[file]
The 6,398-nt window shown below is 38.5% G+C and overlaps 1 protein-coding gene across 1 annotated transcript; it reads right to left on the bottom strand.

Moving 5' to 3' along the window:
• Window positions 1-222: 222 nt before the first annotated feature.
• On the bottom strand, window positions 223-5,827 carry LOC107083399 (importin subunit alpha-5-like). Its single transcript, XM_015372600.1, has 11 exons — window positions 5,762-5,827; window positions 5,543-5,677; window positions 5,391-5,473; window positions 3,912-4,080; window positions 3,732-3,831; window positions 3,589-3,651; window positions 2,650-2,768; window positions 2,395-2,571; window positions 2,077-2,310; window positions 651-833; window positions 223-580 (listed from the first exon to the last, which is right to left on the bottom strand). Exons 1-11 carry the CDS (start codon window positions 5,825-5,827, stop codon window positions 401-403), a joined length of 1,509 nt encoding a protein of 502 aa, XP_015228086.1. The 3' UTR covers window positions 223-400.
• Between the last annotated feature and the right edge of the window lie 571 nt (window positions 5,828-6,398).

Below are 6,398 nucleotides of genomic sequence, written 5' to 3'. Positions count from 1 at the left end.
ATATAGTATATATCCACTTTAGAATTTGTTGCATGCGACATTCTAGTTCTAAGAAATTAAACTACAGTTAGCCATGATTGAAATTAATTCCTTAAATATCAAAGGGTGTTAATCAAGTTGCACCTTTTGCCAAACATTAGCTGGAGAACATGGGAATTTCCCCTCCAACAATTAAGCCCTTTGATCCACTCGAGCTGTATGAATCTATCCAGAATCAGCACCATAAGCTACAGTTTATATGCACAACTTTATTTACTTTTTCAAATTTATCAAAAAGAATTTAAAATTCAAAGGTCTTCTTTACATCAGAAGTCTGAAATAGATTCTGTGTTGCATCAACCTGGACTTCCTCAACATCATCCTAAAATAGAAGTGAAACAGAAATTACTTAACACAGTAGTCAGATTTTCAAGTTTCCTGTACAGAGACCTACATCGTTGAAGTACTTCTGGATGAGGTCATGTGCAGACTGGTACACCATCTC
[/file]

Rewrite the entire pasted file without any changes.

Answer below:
The 6,398-nt window shown below is 38.5% G+C and overlaps 1 protein-coding gene across 1 annotated transcript; it reads right to left on the bottom strand.

Moving 5' to 3' along the window:
• Window positions 1-222: 222 nt before the first annotated feature.
• On the bottom strand, window positions 223-5,827 carry LOC107083399 (importin subunit alpha-5-like). Its single transcript, XM_015372600.1, has 11 exons — window positions 5,762-5,827; window positions 5,543-5,677; window positions 5,391-5,473; window positions 3,912-4,080; window positions 3,732-3,831; window positions 3,589-3,651; window positions 2,650-2,768; window positions 2,395-2,571; window positions 2,077-2,310; window positions 651-833; window positions 223-580 (listed from the first exon to the last, which is right to left on the bottom strand). Exons 1-11 carry the CDS (start codon window positions 5,825-5,827, stop codon window positions 401-403), a joined length of 1,509 nt encoding a protein of 502 aa, XP_015228086.1. The 3' UTR covers window positions 223-400.
• Between the last annotated feature and the right edge of the window lie 571 nt (window positions 5,828-6,398).

Below are 6,398 nucleotides of genomic sequence, written 5' to 3'. Positions count from 1 at the left end.
ATATAGTATATATCCACTTTAGAATTTGTTGCATGCGACATTCTAGTTCTAAGAAATTAAACTACAGTTAGCCATGATTGAAATTAATTCCTTAAATATCAAAGGGTGTTAATCAAGTTGCACCTTTTGCCAAACATTAGCTGGAGAACATGGGAATTTCCCCTCCAACAATTAAGCCCTTTGATCCACTCGAGCTGTATGAATCTATCCAGAATCAGCACCATAAGCTACAGTTTATATGCACAACTTTATTTACTTTTTCAAATTTATCAAAAAGAATTTAAAATTCAAAGGTCTTCTTTACATCAGAAGTCTGAAATAGATTCTGTGTTGCATCAACCTGGACTTCCTCAACATCATCCTAAAATAGAAGTGAAACAGAAATTACTTAACACAGTAGTCAGATTTTCAAGTTTCCTGTACAGAGACCTACATCGTTGAAGTACTTCTGGATGAGGTCATGTGCAGACTGGTACACCATCTC